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Written by Romain Dillet

Mubi founder Efe Cakarel is coming to Disrupt Berlin

Most entrepreneurs who have tried to compete with Netflix have failed. But Efe Cakarel isn’t one of them. As the founder and CEO of Mubi, he has created a beloved movie streaming service. That’s why I’m excited to announce that Mubi founder Efe Cakarel is joining us at TechCrunch Disrupt Berlin.

Mubi has been around for more than a decade. Back then, Netflix was just launching its on-demand streaming service. It was still mostly a DVD rental company.

Instead of focusing on quantity and mainstream content, Mubi went the opposite direction with a subscription tailored for cinephiles. Every day, Mubi adds a new movie to its catalog. It remains available for 30 days before it disappears from the service.

With this rolling window of 30 movies, there’s always something new, something interesting. The limited selection has become an asset as you can take time to read about each movie and watch things you would have never considered watching on a service with thousands of titles.

More recently, the company started purchasing exclusive distribution rights and even producing its own original content. The service is available in most countries around the world.

But it hasn’t always been an easy ride. A few years ago, Mubi had plans to form a joint venture with a Chinese partner in order to launch a service in China. The company had to cancel the project.

And yet, Mubi is still around after all those years. I’m personally impressed by Cakarel’s resilience and I can’t wait to see what’s next for the company.

Buy your ticket to Disrupt Berlin to listen to this discussion and many others. The conference will take place on December 11-12.

In addition to panels and fireside chats, like this one, new startups will participate in the Startup Battlefield to compete for the highly coveted Battlefield Cup.


Revolut launches stock trading in limited release

Fintech startup Revolut is launching its stock trading feature today. It’s a Robinhood-like feature that lets you buy and sell shares without any commission. For now, the feature is limited to some Revolut customers with a Metal card.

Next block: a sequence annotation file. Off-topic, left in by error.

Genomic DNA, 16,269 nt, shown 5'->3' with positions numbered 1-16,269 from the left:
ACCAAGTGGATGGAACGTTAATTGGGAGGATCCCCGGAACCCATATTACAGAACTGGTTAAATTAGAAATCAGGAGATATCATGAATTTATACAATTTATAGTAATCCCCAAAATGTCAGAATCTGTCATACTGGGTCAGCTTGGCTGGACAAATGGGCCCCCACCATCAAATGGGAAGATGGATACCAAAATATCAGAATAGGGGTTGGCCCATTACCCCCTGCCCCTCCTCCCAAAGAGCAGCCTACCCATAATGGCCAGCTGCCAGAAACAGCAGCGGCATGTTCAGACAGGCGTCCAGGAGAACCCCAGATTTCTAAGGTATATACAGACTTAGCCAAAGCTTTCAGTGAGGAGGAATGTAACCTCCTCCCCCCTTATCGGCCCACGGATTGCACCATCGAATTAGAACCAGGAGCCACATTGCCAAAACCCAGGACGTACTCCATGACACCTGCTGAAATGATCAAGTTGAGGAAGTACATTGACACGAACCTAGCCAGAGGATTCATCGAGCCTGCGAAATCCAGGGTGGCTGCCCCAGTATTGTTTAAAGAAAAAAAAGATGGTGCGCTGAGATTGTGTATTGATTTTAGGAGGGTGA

While Robinhood has completely changed the stock trading retail market in the U.S., buying shares hasn’t changed much in Europe. Revolut wants to make it easier to invest on the stock market.

After topping up your Revolut account, you can buy and hold shares directly from the Revolut app. For now, the feature is limited to 300 U.S.-listed stocks on NASDAQ and NYSE. The company says that it plans to expand to U.K. and European stocks as well as Exchange Traded Funds.

There’s no minimum limit on transactions, which means that you can buy fractional shares for $1 for instance. You can see real-time prices in the Revolut app.

When it comes to fees, Revolut doesn’t charge any fee indeed, but with some caveats. The feature is currently limited to Revolut Metal customers for now. It currently costs £12.99 per month or €13.99 per month to become a Metal customer.

As long as you make less than 100 trades per month, you don’t pay anything other than your monthly subscription. Any trade above that limit costs £1 per trade and an annual custody fee of 0.01%.

Eventually, Revolut will roll out stock trading to other subscription tiers. Revolut Premium will get 8 commission-free trades per month and basic Revolut users will get 3 commission-free trades per month.

Behind the scene, Revolut has partnered with DriveWealth for this feature. This is a nice addition for existing Revolut users. You don’t have to open a separate account with another company and Metal customers in particular get a lot of free trades.

What happened to the sharing economy?

A few years ago, Silicon Valley couldn’t stop using a trendy buzzword — the sharing economy. The good old top-down economic model with a clear separation between service providers and clients was falling apart. And huge tech companies disrupted entire industries, from Airbnb to Taskrabbit, Uber, Etsy and Getaround.

When you retrospectively look at the sharing economy boom of the early 2010s, many of the principles that defined that generation of startups have slowly disappeared. Instead of a huge societal shift, the sharing economy is slowly fading away.

What is the sharing economy?

In the past, if you wanted to buy a good or a service, you would ask a company or a professional to provide it.

You’d buy something from a company in particular because you knew it would be the exact thing you need. That’s why plenty of companies spent huge amounts of money to build a brand and a reputation. If you just bought a car, chances are you’ll see thousands of ads for cars before you buy your next car.

And that’s also why distribution channels have been key, especially in commoditized markets with low brand differentiation. For instance, when you buy a new printer, chances are you just head to an electronics store or type “printer” on your favorite e-commerce website. If HP doesn’t have a distribution deal with those stores, you’ll just buy an Epson printer.

If your neighbor wants a new printer in a couple of years, you might recommend the same printer, but you may have forgotten where you bought it. There’s little differentiation between distribution channels in that case.

The marketplace model

The sharing economy happened because a group of entrepreneurs wanted to invent new distribution channels. Sure, some traditional distribution channels secured exclusive rights to sell specific products.

But those startups made a radical change. They wanted to work on a completely new inventory of goods or services.